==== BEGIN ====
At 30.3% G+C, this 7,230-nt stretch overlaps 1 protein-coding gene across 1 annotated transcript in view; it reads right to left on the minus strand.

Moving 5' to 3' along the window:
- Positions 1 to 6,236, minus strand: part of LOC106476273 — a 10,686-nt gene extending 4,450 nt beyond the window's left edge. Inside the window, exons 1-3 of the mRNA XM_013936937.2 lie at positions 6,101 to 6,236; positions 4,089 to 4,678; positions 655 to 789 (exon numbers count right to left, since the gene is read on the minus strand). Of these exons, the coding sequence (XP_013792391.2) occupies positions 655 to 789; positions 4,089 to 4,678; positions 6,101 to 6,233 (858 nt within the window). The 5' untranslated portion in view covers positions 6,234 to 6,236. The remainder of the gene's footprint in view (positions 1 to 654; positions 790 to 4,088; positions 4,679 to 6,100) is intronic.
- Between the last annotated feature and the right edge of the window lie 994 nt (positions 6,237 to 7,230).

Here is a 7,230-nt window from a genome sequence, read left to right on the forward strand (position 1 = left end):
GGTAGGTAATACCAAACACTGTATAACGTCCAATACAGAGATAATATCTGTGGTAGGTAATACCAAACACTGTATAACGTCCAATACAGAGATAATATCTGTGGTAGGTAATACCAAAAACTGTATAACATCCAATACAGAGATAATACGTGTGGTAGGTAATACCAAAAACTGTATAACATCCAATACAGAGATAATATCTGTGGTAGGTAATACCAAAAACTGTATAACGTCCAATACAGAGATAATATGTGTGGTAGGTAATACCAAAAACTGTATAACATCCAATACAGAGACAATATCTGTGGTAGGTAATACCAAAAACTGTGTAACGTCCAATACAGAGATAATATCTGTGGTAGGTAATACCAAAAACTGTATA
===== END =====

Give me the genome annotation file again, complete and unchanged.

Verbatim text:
At 30.3% G+C, this 7,230-nt stretch overlaps 1 protein-coding gene across 1 annotated transcript in view; it reads right to left on the minus strand.

Moving 5' to 3' along the window:
- Positions 1 to 6,236, minus strand: part of LOC106476273 — a 10,686-nt gene extending 4,450 nt beyond the window's left edge. Inside the window, exons 1-3 of the mRNA XM_013936937.2 lie at positions 6,101 to 6,236; positions 4,089 to 4,678; positions 655 to 789 (exon numbers count right to left, since the gene is read on the minus strand). Of these exons, the coding sequence (XP_013792391.2) occupies positions 655 to 789; positions 4,089 to 4,678; positions 6,101 to 6,233 (858 nt within the window). The 5' untranslated portion in view covers positions 6,234 to 6,236. The remainder of the gene's footprint in view (positions 1 to 654; positions 790 to 4,088; positions 4,679 to 6,100) is intronic.
- Between the last annotated feature and the right edge of the window lie 994 nt (positions 6,237 to 7,230).

Here is a 7,230-nt window from a genome sequence, read left to right on the forward strand (position 1 = left end):
GGTAGGTAATACCAAACACTGTATAACGTCCAATACAGAGATAATATCTGTGGTAGGTAATACCAAACACTGTATAACGTCCAATACAGAGATAATATCTGTGGTAGGTAATACCAAAAACTGTATAACATCCAATACAGAGATAATACGTGTGGTAGGTAATACCAAAAACTGTATAACATCCAATACAGAGATAATATCTGTGGTAGGTAATACCAAAAACTGTATAACGTCCAATACAGAGATAATATGTGTGGTAGGTAATACCAAAAACTGTATAACATCCAATACAGAGACAATATCTGTGGTAGGTAATACCAAAAACTGTGTAACGTCCAATACAGAGATAATATCTGTGGTAGGTAATACCAAAAACTGTATA